The biggest mass coral destruction recorded could be underway, researchers have warned. The world’s coral reefs are losing their vibrancy in the third ever global bleaching of the underwater ecosystems. It’s expected to affect 38 percent of the world’s reefs and kill 2 percent by the end of this year.
“We’re in unchartered territory, we’re heating the ocean up at a very rapid rate and a lot of what we’re seeing at the moment is completely novel,” Ove Hoegh-Guldberg, lead researcher at the Global Change Institute at The University of Queensland, told WIRED.
Coral bleaching occurs when coral is exposed to high temperatures and excessive sunlight. Warm temperatures cause brown algae within the body tissues of coral to produce toxic compounds rather than energy. This causes the coral to expel the algae and turn white.
Bleaching is not necessarily fatal if the coral has time to recover. But rising ocean temperatures coupled with the current El Niño system means some reefs have experienced near-fatal temperatures for more than 12 months.
“If you have a bleaching event that’s not too hot for too long and the corals don’t die, then they can regain their symbiotic algae in the months after the bleaching event. But if they die then it could take 10 to 20 years to recover,” Hoegh-Guldberg continued.
Corals can start to die within weeks of warmer temperatures, according to Hoegh-Guldberg.
“We’ve had chronic stress in the Pacific that’s lasted for more than 12 months. In those areas we’ve seen a lot of mortality,” he said. “The corals are starving, they’re getting disease, it’s essentially taken away their food source — the symbiotic algae that gives photosynthetic products.”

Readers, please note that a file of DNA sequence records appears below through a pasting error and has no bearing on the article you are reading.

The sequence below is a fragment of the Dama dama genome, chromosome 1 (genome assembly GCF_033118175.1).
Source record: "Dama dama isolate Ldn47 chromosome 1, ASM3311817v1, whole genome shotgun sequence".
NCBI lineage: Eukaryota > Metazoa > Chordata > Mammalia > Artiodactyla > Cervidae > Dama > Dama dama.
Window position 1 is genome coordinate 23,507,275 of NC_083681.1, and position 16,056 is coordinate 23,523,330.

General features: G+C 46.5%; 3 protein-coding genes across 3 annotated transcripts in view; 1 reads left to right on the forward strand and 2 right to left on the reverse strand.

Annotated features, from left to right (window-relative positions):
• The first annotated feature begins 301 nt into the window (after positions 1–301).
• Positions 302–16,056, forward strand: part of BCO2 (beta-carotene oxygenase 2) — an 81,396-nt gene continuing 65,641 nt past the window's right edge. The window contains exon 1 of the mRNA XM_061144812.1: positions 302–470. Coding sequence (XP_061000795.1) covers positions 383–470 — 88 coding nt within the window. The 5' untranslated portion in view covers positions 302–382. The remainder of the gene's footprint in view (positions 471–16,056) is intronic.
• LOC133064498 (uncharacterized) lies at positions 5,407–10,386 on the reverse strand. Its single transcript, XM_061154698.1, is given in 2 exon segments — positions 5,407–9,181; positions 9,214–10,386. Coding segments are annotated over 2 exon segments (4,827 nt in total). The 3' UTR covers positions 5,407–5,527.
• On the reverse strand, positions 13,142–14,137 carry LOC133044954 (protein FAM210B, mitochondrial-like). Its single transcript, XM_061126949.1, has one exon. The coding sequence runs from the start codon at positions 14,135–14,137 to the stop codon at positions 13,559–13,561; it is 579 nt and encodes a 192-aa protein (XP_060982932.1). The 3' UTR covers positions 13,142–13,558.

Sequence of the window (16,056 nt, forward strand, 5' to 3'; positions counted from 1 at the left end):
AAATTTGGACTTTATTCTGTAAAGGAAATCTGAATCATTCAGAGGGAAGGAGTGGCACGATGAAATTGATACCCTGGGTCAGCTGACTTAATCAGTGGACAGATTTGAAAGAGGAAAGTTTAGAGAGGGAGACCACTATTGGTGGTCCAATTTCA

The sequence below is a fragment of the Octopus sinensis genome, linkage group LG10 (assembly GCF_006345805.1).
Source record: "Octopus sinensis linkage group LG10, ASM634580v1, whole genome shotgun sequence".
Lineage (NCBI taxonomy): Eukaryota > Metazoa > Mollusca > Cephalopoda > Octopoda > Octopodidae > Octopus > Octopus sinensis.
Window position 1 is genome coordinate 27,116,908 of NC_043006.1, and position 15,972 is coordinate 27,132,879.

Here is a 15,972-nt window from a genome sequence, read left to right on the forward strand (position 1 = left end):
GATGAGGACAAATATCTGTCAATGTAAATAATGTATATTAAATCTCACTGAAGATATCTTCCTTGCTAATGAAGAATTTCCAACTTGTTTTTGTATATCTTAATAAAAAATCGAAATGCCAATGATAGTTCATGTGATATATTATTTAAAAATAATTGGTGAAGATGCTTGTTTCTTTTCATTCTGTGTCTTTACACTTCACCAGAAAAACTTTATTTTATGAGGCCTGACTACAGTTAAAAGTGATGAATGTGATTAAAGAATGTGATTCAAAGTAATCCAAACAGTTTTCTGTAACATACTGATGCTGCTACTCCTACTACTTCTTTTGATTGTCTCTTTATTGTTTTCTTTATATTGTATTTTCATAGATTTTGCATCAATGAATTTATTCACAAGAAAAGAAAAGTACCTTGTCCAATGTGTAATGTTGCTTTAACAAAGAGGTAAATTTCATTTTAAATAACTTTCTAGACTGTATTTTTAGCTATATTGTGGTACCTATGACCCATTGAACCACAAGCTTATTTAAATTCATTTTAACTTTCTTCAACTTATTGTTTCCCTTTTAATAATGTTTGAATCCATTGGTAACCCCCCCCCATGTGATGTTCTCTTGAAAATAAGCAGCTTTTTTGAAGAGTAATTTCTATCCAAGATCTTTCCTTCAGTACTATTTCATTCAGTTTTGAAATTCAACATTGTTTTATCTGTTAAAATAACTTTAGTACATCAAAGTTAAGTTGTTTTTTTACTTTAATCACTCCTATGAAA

Coral bleaching was first seen by researchers in 1979, but in a localised area. Then in 1998 the first global bleaching killed 16 percent of the world’s corals. The current global cycle could be as bad, if not worse.
“If we get the same sorts of temperatures, which appears to be on the cards we’ll have that scale of impact or more,” Hoegh-Guldberg warned. “With hundreds of millions of people relying on fisheries and reefs for sustenance, the repercussions of a global coral bleaching event could be potentially disastrous.”
Coral reefs account for less than 0.1 percent of the ocean floor, but are home to 25 percent of all marine species. The researchers estimate the livelihoods of 500 million people are dependent on healthy coral reefs.
Technology available to researchers today, which didn’t exist in 1998, could help researchers understand the bleaching phenomenon and raise awareness of the problem.
“With technology that helps us map where bleaching is occurring, we can facilitate the research necessary to understand this phenomenon and determine the impact climate change is having on reefs worldwide,” said Richard Vevers, executive director of XL Catlin Seaview Survey, which conducted the research. “As bleaching becomes more widespread, we can learn how to better understand and determine which areas will be most affected and how to better prepare for and respond to these dramatic changes.”
In 1999 Hoegh-Guldberg predicted the current global bleaching crisis would occur — and he thinks it could get worse still.
“It’s a very new phenomenon, and it’s been growing worse and worse. The time between global bleaching events is shortening […] We’re getting to the point that it doesn’t take an El Niño to get you beyond the threshold for coral,” said Hoegh-Guldberg. “That has most of us very worried.”
The current El Niño is one of the four strongest since 1950, and is responsible for rising air temperatures too. This year and next are set to be the warmest years on record due to El Niño, recently released Met Office figures revealed.